“88BoaDrum” at the La Brea Tar Pits, August 8, 2008

(photos by Timothy Norris)

It's tempting to leave the evening alone and let it live on in the heads of those who attended and no one else. One theory is that to sully such tribal majesty with words is to diminish its power. But my job is to capture lightning in a bottle, so let's get sacrilegious.

Friday night at the La Brea Tar Pits, the Boredoms from Osaka, Japan convened 88 drummers to perform a piece called “88BoaDrum.” The event began at 8:08 p.m. and was to last 88 minutes. The sun was setting as the sound of many many cymbals (88? or twice that number, 176?) brought a natural hiss to the grounds. Above in the sky, Saturn dangled as if from a string as sun gave way to moon and the first monster POUND arrived. Underneath, way below, the long-dead mammoths received a little wake-up call.

This kind of tribal conjuring is nothing new, of course. The sonic manifestation of the human heartbeat stretches back to the beginning of human time. Last Friday felt like some sort of warp. As that first POUND reverberated across the grounds, you could see some sort of twinkle of primal recognition register on faces. Even the whitest white-bread movie producer has a little tribalism tucked away in his DNA somewhere, and as the rhythm picked up, the audience became awestruck.

Take, for example, the Ramayana Monkey Chant, a story-song of Bali performed by 100-plus men chanting “cak” in rhythm. “88BoaDrum” felt a little like that: though lead Boredom Eye Yamataka wasn't telling the story of the monkey-like Vanara and Prince Rama wrestling with the evil King Ravana, the drummers were telling a story. There just wasn't any narrative. (Or maybe there was; Eye and fellow Boredom Yoshimi P-We did do some screaming in unison, and for all I know they were declaring war. It sure sounded like they were.)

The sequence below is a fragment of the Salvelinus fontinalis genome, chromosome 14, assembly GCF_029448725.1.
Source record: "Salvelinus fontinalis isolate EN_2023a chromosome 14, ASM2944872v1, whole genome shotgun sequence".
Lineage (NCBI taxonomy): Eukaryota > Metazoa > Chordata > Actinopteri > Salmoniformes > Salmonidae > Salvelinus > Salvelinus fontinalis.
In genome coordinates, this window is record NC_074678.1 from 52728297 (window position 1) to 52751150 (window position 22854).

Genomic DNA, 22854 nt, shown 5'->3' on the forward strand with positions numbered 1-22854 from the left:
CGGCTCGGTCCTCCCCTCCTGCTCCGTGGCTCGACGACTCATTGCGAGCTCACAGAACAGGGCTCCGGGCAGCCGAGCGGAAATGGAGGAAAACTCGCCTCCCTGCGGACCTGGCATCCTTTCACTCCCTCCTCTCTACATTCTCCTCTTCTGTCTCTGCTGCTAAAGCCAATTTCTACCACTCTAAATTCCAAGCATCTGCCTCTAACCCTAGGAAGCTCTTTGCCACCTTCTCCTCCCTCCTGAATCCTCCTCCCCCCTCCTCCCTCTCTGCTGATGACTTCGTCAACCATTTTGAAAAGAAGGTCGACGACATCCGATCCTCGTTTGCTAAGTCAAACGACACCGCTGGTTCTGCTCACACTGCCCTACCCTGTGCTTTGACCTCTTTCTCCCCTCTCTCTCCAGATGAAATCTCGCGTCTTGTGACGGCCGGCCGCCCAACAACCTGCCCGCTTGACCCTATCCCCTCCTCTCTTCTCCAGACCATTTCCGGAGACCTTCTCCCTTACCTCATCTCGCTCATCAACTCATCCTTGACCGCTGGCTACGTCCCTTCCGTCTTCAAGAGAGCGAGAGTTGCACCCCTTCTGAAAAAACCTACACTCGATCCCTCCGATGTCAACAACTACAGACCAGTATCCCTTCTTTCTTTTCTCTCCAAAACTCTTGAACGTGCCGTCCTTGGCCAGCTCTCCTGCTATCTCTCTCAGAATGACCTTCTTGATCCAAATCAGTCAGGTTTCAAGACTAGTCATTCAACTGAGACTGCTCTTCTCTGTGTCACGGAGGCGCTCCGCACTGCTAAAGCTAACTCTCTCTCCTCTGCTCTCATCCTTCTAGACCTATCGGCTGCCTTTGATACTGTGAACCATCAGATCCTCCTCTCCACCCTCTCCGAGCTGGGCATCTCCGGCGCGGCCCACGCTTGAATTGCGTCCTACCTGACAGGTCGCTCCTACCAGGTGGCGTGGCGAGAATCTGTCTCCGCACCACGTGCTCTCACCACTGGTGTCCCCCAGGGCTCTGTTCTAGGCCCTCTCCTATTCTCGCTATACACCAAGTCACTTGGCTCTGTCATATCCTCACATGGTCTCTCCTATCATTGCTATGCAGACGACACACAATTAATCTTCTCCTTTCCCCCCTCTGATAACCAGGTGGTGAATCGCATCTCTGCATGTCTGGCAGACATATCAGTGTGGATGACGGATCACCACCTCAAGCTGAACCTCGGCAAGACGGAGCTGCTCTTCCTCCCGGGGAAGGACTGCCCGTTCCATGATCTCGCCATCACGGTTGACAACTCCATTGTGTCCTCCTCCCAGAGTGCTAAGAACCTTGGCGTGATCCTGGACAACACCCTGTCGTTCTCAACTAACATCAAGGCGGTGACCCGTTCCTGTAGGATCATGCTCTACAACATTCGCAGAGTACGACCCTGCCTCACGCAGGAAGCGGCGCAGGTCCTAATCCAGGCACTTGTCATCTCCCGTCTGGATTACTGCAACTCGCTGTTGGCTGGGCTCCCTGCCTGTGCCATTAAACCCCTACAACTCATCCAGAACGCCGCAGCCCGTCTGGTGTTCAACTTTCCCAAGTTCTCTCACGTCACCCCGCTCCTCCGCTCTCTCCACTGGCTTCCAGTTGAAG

As the evening progressed, the sound of 88 drummers banging in unison (or nearly in unison — an exercise such as this certainly reveals the rhythm-deficient among the beaters) became a hypnotic mantra. It's no surprise that such sounds, when used in religious ceremonies, induces a trance. Within fifteen minutes I felt like I had taken some LSD, and I'm not the only one.

You gotta give props to the drummers, who sustained their rhythm for over an hour and a half with only a short bit of rest in the middle, right after an insanely great 88-person Keith-Moon-esque percussive freakout. That was the climax, and after a moment of profound silence borne of noise, the drummers collected themselves, rested their arms and moved to the second 45-minutes, which was more textured, more subtle and much more dynamic. I kept waiting for a big-ass grand finale, but it never came. Instead, as the time passed, the heartbeat stayed steady and confident. Eye was busy banging on his seven-necked guitar sculpture with a broom handle, delivering disharmony amidst the beat. The drummers kept going, the night darkened and the mammoths below did a little underground dance. (I heard it, I swear.)

As the piece wound down — it lasted way more than 88 minutes — and the noise gave way to silence, the crowd, which had been sitting for the duration, gradually rose to their feet and started to cheer. This was something to remember. There's something to be said for thinking big, for imagining something huge and then carrying it through to its logical conclusion. It makes the mediocre four-piece Silver Lake bands who trade in boredom seem even more bland and short-sighted than they are. Walk out of an east side club after one of those bands gigs and you feel exactly the same as when you entered (if maybe a little more drunk in order to kill the pain of mediocrity). Exit La Brea Tar Pits after witnessing something big, and you're changed. Or, as my friend Matt explained as the music ended: “I feel different.” I think all of us who witnessed “88BoaDrum” can say the same thing.

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